National

Dairy code fast-tracked as inquiry begins

By AAP Newswire

Scott Morrison accepts dairy farmers are "getting done over" but is not interested in engaging with a Senate inquiry set up by Pauline Hanson.

The prime minister said the competition watchdog had already examined the dairy industry, with its investigation leading to a mandatory code of conduct taking effect early next year.

"Let's get this one (the code) in place and if we need to do more, well let's do more," Mr Morrison told 2GB radio on Friday.

Agriculture Minister Bridget McKenzie on Friday revealed the code will take effect in January, well before the original deadline of July 2020.

A draft will be released for consultation next week, which the minister expected dairy processors would keep in mind when developing new contracts with farmers over the coming months.

"The dairy industry is on notice to make sure that the contracts offered to farmers are appropriate and fair ahead of its formal introduction - the community expects no less," Senator McKenzie said in a statement.

Asked about imposing a minimum floor price on milk, Mr Morrison said he hoped the code would ensure farmers turned a profit.

"It is not a voluntary thing, it's an enforceable thing, there's a cop on the beat and failures are pursued with penalties for breaches," he said.

"It's designed to give the farmer the negotiating and market power which they clearly don't have right now, which is why they're getting done over."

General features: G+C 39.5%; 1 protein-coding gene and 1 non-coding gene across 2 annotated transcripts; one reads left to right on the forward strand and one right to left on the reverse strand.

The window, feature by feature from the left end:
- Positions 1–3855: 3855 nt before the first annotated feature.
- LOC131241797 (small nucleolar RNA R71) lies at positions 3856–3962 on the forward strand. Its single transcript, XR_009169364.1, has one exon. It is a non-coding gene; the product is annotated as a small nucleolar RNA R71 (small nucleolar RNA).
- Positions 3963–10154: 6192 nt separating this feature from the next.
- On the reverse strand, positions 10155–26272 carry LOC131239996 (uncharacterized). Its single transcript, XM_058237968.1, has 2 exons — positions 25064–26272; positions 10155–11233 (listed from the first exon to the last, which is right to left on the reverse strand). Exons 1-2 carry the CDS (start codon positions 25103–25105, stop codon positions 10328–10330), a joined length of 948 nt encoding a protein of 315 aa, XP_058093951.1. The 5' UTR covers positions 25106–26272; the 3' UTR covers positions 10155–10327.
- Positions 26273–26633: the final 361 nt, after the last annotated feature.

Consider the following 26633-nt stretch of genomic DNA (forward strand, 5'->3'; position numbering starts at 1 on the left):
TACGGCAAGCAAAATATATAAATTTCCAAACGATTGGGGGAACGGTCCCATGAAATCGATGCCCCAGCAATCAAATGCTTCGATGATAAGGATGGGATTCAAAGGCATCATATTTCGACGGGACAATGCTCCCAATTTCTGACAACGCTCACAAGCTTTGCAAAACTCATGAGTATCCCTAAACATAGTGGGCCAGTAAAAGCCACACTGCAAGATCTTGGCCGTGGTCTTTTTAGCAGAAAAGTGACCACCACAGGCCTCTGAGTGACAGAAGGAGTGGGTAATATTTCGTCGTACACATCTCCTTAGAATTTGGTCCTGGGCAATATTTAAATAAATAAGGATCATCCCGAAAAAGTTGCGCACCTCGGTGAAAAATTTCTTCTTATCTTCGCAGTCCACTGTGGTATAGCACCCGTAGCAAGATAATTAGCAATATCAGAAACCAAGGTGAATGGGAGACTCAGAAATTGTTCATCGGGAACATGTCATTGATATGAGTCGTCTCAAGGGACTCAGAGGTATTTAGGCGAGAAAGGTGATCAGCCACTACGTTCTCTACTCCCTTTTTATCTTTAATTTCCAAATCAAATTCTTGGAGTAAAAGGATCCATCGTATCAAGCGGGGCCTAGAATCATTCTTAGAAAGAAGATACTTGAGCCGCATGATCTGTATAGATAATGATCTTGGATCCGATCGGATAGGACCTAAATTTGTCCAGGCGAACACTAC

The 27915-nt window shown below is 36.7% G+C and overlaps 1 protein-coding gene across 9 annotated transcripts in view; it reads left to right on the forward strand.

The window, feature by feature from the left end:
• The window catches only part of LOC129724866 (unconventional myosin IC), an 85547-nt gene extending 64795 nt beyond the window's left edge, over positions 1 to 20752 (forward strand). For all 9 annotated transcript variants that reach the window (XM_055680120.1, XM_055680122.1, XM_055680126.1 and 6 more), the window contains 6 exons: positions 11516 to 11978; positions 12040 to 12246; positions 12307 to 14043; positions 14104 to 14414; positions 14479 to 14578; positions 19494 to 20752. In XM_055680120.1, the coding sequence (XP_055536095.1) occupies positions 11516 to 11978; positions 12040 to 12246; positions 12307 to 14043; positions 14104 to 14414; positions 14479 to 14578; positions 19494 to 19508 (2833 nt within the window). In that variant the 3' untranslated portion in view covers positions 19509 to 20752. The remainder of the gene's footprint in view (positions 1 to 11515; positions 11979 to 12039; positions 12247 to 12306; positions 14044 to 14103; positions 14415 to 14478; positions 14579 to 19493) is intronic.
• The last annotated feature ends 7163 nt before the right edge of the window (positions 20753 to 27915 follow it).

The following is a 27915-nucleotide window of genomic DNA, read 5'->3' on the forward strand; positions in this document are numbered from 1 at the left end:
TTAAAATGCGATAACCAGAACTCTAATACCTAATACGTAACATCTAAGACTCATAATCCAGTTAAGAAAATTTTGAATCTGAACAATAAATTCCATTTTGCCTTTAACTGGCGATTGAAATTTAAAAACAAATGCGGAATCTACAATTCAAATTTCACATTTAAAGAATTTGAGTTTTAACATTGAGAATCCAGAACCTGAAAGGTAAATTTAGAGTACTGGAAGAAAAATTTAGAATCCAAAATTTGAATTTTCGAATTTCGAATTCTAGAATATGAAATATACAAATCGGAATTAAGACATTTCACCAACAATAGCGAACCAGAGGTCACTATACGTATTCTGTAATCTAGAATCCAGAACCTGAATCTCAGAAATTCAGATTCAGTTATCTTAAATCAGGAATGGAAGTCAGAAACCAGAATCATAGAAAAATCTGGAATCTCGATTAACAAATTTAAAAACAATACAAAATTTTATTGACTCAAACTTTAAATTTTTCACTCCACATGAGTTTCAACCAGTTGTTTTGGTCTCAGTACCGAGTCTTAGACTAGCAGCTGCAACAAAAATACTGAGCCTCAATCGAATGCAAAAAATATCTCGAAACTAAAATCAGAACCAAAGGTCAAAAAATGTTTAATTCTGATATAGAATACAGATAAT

Senator Hanson has won support for a parliamentary inquiry into re-regulating the dairy industry, despite pushback from the coalition.

Backed by Labor and crossbenchers, the inquiry will look at the merits of tasking the competition watchdog with a dairy investigation.

The Australian Competition and Consumer Commission will investigate how it could regulate the price of milk per litre paid by processors to dairy farmers.

The proposal mirrors Labor's pre-election policy.

Liberal frontbencher Jonathon Duniam said the industry did not support calls for re-regulation.

The inquiry will be centred on the performance and profitability of Australia's dairy industry since deregulation in 2000.

The Senate's regional affairs committee will look at the funding of Dairy Australia and its ability to act independently.

The inquiry, due to report in March next year, will also look at the code of practice and other approaches to making dairy farming viable.